NLTK: Natural Language Toolkit
For the idea discussed in Context-free Grammar, many libraries have been written to implement it. In the case of python, one such library is "nltk" (Natural Language Toolkit). This library provides a wide variety of functions and classes which deal with natural language. One of the nltk library functions is "ChartParser," which can parse the context-free grammar and construct the syntax tree for it.
import nltk grammar = nltk.CFG.fromstring(""" S -> NP VP AP -> A | A AP NP -> N | D NP | AP NP | N PP PP -> P NP VP -> V | V NP | V NP PP A -> "big" | "blue" | "small" | "dry" | "wide" D -> "the" | "a" | "an" N -> "she" | "city" | "car" | "street" | "dog" | "binoculars" P -> "on" | "over" | "before" | "below" | "with" V -> "saw" | "walked" """) parser = nltk.ChartParser(grammar) sentence = input("Sentence: ").split() try: for tree in parser.parse(sentence): tree.pretty_print() tree.draw() break except ValueError: print("No parse tree possible.")
- First, we have imported the nltk library.
- We have defined the set of rules in which we have defined some terminal and non-terminal words inside the variable named grammar.
- Then, we have defined a variable named "parser," in which we have used the ChartParser function from the nltk library, which has the ability to parse the sentence and construct the syntax tree.
- The next program will ask for input, and .split will split all the spaces. So, we get each of the individual words and save it in a variable called a sentence.
- Then, we have taken the sentence as input and printed the syntax tree.
For example, the input sentence is: "she saw a big dog on the street."
The nltk's Algorithm and this particular Algorithm has the ability to find the different structures and to extract some sort of useful meaning from the sentence as well.
A context-free grammar is likely to deal with the sentences having single verbs and nouns. So, we need a system to understand how the words' sequence are likely to relate to each other in terms of the actual words themselves.
For example Context-free grammar is likely to understand and generate sentences like "I ate a banana."
But, sentences like "I ate a blue car" seem syntactically correct according to the context-free grammar rules, but it doesn't make any sense. So, we need our AI to encapsulate the idea that certain words are more or less likely than others. So to deal with that, we introduce the notion of the n-gram.
In n-gram, we refer to some sequence of n items inside our text, and those items can take different forms.
- Character n-gram- It is a contiguous sequence of n characters from a sample text, like three characters in a row or four characters.
- Word n-gram- It is a contiguous sequence of n words from a sample of text. We can choose any value of n. So when n is 1, a single word or single character and based on value of n we can classify them further, which are:
- Unigram- It is a contiguous sequence of 1 item from a sample of text.
- Bigram- It is a contiguous sequence of 2 items from a sample of text.
- Trigram- It is a contiguous sequence of 3 items from the sample of text.
“How often have I said to you that when you have eliminated the impossible whatever remains, however improbable, must be the truth?”
In the above example, if we have to take the sequence of three words so the first trigram would be "How often have" the second trigram would be "often have I," the third trigram would be "have I said" and so on.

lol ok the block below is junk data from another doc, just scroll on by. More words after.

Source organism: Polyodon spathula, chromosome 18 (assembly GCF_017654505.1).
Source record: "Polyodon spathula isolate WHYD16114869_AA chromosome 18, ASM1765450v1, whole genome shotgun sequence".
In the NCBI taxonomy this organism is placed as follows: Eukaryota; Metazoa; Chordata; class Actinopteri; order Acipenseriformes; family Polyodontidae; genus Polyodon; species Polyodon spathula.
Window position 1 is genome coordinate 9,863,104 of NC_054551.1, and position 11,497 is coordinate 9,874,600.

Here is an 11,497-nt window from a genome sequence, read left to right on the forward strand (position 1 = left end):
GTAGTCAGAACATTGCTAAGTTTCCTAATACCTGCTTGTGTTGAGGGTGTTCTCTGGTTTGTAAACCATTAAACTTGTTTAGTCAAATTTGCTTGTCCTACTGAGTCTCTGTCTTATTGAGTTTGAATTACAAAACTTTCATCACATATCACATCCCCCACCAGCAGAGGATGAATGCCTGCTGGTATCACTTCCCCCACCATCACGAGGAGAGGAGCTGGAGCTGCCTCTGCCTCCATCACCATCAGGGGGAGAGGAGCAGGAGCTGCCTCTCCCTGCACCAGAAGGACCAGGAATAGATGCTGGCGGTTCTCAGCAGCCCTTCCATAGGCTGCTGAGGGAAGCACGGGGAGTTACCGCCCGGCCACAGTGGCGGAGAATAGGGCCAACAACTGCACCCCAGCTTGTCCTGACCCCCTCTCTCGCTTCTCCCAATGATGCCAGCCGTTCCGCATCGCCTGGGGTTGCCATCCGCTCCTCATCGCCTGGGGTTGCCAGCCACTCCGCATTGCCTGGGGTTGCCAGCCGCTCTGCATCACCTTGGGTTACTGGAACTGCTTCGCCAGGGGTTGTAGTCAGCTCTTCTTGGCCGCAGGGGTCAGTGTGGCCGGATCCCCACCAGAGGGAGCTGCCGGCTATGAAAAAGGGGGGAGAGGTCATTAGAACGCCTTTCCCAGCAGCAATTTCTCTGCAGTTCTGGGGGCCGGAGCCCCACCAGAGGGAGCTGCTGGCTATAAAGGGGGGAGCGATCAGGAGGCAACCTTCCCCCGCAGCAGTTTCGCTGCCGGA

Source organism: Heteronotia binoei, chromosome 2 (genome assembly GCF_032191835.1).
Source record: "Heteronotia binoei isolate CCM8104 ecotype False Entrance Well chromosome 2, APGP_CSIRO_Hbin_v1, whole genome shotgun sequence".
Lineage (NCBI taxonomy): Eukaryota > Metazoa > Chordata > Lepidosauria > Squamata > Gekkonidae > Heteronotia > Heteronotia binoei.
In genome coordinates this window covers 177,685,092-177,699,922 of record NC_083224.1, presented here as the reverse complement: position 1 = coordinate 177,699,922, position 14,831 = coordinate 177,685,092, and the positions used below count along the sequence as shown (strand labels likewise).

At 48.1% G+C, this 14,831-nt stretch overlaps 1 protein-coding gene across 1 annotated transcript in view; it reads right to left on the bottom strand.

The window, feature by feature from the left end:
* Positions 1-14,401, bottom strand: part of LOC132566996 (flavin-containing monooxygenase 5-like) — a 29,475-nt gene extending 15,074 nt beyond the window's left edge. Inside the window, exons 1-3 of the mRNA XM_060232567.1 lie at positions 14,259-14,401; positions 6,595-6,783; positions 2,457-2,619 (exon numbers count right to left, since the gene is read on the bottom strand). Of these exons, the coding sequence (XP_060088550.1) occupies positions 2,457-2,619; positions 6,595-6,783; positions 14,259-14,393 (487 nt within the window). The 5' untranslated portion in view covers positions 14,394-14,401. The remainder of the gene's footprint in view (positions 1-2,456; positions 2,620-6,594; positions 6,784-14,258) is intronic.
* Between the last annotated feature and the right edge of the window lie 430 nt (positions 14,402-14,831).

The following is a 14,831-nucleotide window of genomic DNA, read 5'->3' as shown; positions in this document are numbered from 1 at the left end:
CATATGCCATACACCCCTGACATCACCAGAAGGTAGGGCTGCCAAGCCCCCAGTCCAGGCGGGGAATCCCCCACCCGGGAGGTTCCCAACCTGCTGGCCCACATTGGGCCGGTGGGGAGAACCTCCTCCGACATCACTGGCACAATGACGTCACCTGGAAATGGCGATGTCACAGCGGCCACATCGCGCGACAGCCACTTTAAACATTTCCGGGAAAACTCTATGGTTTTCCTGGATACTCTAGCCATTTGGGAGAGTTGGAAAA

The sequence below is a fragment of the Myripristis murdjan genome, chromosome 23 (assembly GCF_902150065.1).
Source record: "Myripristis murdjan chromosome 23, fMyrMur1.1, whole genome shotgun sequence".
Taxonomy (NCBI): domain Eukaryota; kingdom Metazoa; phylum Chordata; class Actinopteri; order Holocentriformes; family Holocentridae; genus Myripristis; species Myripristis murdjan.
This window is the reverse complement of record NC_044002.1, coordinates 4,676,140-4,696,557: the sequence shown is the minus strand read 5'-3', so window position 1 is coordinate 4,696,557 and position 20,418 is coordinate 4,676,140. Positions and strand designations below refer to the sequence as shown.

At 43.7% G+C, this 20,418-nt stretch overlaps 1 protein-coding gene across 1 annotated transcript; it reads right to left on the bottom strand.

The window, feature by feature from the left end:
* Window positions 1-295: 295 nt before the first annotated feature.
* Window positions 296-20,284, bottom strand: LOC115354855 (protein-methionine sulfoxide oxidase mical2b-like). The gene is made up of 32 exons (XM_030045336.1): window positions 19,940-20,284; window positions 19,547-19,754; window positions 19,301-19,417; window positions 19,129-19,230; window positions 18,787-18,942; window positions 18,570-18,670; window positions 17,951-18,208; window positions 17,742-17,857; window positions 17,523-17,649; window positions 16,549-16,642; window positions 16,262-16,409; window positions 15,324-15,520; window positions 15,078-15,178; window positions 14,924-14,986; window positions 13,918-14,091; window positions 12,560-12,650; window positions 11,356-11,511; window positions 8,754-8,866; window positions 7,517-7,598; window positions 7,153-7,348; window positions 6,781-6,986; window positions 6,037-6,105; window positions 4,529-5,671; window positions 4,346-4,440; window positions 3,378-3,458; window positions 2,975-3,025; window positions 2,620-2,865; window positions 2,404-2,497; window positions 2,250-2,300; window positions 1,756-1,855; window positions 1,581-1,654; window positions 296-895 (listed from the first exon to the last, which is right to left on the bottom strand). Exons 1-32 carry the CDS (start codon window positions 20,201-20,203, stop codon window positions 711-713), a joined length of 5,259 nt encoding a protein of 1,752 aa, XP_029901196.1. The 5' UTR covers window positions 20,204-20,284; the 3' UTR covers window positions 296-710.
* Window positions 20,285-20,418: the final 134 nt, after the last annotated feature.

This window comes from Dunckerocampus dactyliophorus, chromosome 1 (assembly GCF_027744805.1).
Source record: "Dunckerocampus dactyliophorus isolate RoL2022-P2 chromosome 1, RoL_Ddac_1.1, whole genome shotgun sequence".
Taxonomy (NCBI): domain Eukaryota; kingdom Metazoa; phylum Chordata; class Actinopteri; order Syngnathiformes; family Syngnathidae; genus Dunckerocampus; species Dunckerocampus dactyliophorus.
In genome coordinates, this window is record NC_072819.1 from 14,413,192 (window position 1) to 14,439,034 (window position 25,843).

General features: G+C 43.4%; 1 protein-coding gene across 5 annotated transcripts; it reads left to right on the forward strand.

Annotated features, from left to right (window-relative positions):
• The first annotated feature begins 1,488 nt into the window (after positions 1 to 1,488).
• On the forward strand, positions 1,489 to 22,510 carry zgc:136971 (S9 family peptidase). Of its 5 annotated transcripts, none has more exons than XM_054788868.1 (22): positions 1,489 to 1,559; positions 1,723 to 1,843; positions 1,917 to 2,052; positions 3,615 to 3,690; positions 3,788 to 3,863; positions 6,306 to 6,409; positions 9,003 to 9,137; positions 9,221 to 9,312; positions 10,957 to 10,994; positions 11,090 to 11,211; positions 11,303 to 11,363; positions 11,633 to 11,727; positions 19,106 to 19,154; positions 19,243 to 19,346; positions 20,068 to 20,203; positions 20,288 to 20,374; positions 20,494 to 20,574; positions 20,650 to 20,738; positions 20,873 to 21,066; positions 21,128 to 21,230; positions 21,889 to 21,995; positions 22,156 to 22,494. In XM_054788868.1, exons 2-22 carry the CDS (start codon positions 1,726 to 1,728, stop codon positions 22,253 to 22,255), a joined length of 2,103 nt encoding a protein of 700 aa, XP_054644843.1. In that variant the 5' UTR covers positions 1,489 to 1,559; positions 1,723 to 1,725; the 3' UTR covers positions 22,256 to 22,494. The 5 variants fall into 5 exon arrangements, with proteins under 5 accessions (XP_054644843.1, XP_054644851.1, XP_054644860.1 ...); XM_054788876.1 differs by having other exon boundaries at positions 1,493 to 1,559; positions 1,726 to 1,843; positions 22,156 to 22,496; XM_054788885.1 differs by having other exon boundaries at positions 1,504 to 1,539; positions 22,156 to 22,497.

And, extracting the trigrams and bigrams etc., are often helpful while analyzing a lot of text. So it's not meant to analyze the whole text at one time. Instead, we segment that whole text into segments through which we can begin to do some analysis as our AI might have never seen this entire sentence before, but it has probably seen the trigram or bigram before. So segments make the analysis easy for AI.
Tokenization is a task where we extract the sequence. Basically we need to take our input and somehow separate it into pieces, also known as tokens. So sometimes tokens can be words and sometimes tokens can be sentences and task is called word tokenization and sentence tokenization respectively.
Text is split into words based on punctuation like period, space, and comma etc. Sometimes separating by punctuation is not perfect like in the case of "Mr. Holmes," and we face more challenges like in the case of "o'clock" and hyphens, e.g., "pearl-grey." These are the things that our Algorithm has to decide. There are always some rules that we can use like we know that in "Mr. Holmes," the first period is not the ending of the sentence, so we can encode the rules in our AI system so that it can do tokenization the way we want.
Once we have the ability to tokenize a particular passage from there, we can begin to extract the n-grams and also check the most popular n-grams.
import nltk data = "Natural language is a central part of our day to day life, and it's so interesting to work on any problem related to languages." nltk_output = nltk.word_tokenize(data) print(nltk_output)
In the above program, we have used the word_tokenized function from nltk to tokenize the data.
import nltk from nltk.util import ngrams # Function to generate n-grams from sentences. def extract_ngrams(data, num): n_grams = ngrams(nltk.word_tokenize(data), num) return [ ' '.join(grams) for grams in n_grams] data = 'A class is a blueprint for the object.' print("1-gram: ", extract_ngrams(data, 1)) print("2-gram: ", extract_ngrams(data, 2)) print("3-gram: ", extract_ngrams(data, 3)) print("4-gram: ", extract_ngrams(data, 4))
In above program we have imported ngrams from nltk library and created a function to generate the n-grams and printed unigrams, bigrams, trigrams and so on.
And the next program is to calculate the most frequent bigrams in the text file named as English-KJV.text then computed bigrams by using bigrams function from nltk.